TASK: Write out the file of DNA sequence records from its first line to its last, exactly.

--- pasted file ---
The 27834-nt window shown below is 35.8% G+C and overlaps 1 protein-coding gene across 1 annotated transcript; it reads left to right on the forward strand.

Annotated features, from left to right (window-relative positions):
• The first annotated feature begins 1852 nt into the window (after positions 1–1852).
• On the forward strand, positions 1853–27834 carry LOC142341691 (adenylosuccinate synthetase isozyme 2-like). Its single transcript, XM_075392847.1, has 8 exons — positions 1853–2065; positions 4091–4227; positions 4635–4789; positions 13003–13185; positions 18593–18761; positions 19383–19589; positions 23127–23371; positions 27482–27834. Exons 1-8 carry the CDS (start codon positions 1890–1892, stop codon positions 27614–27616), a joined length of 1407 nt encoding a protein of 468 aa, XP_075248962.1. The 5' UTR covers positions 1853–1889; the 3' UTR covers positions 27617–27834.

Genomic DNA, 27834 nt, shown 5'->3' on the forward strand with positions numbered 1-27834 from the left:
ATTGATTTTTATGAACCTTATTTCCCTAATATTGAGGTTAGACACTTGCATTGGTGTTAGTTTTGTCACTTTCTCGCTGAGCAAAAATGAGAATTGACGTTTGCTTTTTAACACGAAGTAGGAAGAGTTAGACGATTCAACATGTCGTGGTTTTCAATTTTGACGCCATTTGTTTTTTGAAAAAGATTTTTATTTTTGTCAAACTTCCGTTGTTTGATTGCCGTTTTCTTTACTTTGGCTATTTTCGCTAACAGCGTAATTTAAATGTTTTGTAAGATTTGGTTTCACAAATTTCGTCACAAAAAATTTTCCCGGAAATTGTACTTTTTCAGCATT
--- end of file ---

The 27834-nt window shown below is 35.8% G+C and overlaps 1 protein-coding gene across 1 annotated transcript; it reads left to right on the forward strand.

Annotated features, from left to right (window-relative positions):
• The first annotated feature begins 1852 nt into the window (after positions 1–1852).
• On the forward strand, positions 1853–27834 carry LOC142341691 (adenylosuccinate synthetase isozyme 2-like). Its single transcript, XM_075392847.1, has 8 exons — positions 1853–2065; positions 4091–4227; positions 4635–4789; positions 13003–13185; positions 18593–18761; positions 19383–19589; positions 23127–23371; positions 27482–27834. Exons 1-8 carry the CDS (start codon positions 1890–1892, stop codon positions 27614–27616), a joined length of 1407 nt encoding a protein of 468 aa, XP_075248962.1. The 5' UTR covers positions 1853–1889; the 3' UTR covers positions 27617–27834.

Genomic DNA, 27834 nt, shown 5'->3' on the forward strand with positions numbered 1-27834 from the left:
ATTGATTTTTATGAACCTTATTTCCCTAATATTGAGGTTAGACACTTGCATTGGTGTTAGTTTTGTCACTTTCTCGCTGAGCAAAAATGAGAATTGACGTTTGCTTTTTAACACGAAGTAGGAAGAGTTAGACGATTCAACATGTCGTGGTTTTCAATTTTGACGCCATTTGTTTTTTGAAAAAGATTTTTATTTTTGTCAAACTTCCGTTGTTTGATTGCCGTTTTCTTTACTTTGGCTATTTTCGCTAACAGCGTAATTTAAATGTTTTGTAAGATTTGGTTTCACAAATTTCGTCACAAAAAATTTTCCCGGAAATTGTACTTTTTCAGCATT